9) “What we have so far assumed to be the original light [in the previous lectures] has now changed itself into mere insight and representation of the light; and we have not merely negated the concept that has been recognized as a concept, but even light and being as well…It was negated by something that itself was nothing.” (pp.71-2)

10) “The concept finds its limits; conceives itself as limited, and its completed self-conceiving is the conceiving of this limit.” (p.72) –> e.g. philosophy uncovered its own limits in the Critique of Pure Reason; philosophy realized that its own limits are what made it possible for it to uncover its own limits in the first place; philosophy now knows that it wills its own limits, takes responsibility for its own limits and thus, is not limited by these limits.


Fichte’s Science of Knowing, 1804, Lecture 7:

1) A brief account of the rules according to which the disjunction we will have to make proceeds:

  • the disjunction is a disjunction into principles, with each principle being at once a principle of unity and of disjunction. –> note the fractal structure of this process.
  • this disjunction provides a deduction from the above process to what Fichte calls a “general schema of the total empirical domain according to its genetic principle.” (p.62)
  • For us the oneness beyond is nothing in itself, although it is posited as in itself; rather it exists only through the light and in the light, and (is) its projection.” (ibid.)

2) “When we observe the light, the light is objectified, alienated from us and killed as something primordial. We have explained [only] what is materially attributed to the light in this observation.” (ibid.) –> since, when we contemplate the light we necessarily survey it in the ‘form’ of object, and since what is object is only one of the disjuncts of the principle which is manifest in the light, we should know and can know a priori that this image of the light is not a true likeness of the light. We have left something out, something essential, namely, the “observing itself.”

3) When we explain (and no longer merely observe) this observing itself in its “inner form” we no longer look to what it contains and leads to but how itself inwardly occurs. This is what Fichte calls “rising to to its principle”. It become clear that:

  • the light is in us (in what we are and what we do when we and in order to observe it) but not immediately in us but via a representative proxy [i.e. the subjective disjunct] which objectifies and so kills it.
  • since there can be no representative nor a representation without what is represented we move from explaining the observed by citing the act of observation as its genetic principle, to observing the subject-object at work in this image, to explaining (or accounting for, grounding) the primordial disjunction into subject-object.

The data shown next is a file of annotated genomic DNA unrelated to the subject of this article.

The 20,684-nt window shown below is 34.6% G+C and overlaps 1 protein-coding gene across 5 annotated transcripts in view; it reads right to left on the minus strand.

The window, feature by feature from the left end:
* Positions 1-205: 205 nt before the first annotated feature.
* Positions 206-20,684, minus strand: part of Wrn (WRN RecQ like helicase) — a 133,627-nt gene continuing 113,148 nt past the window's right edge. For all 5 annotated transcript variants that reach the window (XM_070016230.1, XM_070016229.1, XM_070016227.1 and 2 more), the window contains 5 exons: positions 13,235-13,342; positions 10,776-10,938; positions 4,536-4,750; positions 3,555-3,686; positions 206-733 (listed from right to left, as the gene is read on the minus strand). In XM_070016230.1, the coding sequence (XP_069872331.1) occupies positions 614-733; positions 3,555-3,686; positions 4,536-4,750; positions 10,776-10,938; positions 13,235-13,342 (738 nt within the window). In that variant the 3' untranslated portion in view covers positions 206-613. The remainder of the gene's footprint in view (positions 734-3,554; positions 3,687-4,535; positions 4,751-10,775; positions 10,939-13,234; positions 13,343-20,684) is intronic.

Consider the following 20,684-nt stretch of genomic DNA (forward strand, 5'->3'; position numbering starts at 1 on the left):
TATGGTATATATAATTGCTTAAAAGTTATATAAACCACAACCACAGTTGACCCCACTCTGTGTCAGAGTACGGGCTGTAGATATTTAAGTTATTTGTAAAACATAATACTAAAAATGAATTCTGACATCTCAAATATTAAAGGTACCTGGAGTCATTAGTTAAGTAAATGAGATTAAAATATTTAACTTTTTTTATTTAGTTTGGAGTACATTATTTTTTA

• Thus, we have now not only factical manifestness (at the objective, subjective, and subjective-objective levels) but also conceptual manifestness which, when thought, thinks itself, and “has essence, spirit, and meaning and is fully and completely self-identical and unchangeable in relation to this essence.” (p.63)

4) It is irrelevant whether we start with the representation and move to the represented or if we grasp first what is to be represented and then derive the representation. We do not think two different things in these two concepts, but think one and the same concept. Meditate on the import of this, the irrelevance of the arrangement of these moments. It is the synthesis in act. Not the activity of any one subject but the activity in which and through which subjectivity emerges in the first place. This structure (which, as concept is just structuredness itself) occurs spontaneously. When grasped in this way, the absolute leaves nothing out of its own manifestation, it “remains unaltered as oneness but…splits itself only in the vital fulfillment of thinking into an inessential disjunction, which neither spoils the content in any way nor is grounded in it.” (ibid.) –> when the unity is thought in this way the splitting of itself that occurs in the thinking of it is its own fulfillment.

5) The concept is recognized truthfully as the primordial concept or Urbegriff because what we have taken hitherto as the source of the absolutely self-sufficient actually first “arise in the way it appears” as one of the disjunctive terms of the concept. Therefore, the concept is actually “more original” than the light itself. –> mediation is more immediate than (intuitive) immediacy.

6) “Now the same single concept grounds its appearance through its own essential being; therefore, in this concept the image and what it images are posited absolutely, things which are constructed organically only through one another. And hence its appearance announces, and is the exponent of, its inner being, as an organic unity of the through-one-another [Durcheinander], which must be presupposed.” (p.64)

7) Image posits imaged and imaged posits image. They posit each other and so arise through-one-another.

8) “I ask about the truth itself, which we recognize as being and remaining true even if no one saw it, and we ask: Is it not true in itself that the image entails something imaged and vice versa?, And, in this case, what exactly is true in itself?…[W]hat common element remains behind as the condition for the whole exchange? Obviously only the through-one-another that initially holds together every inference.” (p.65)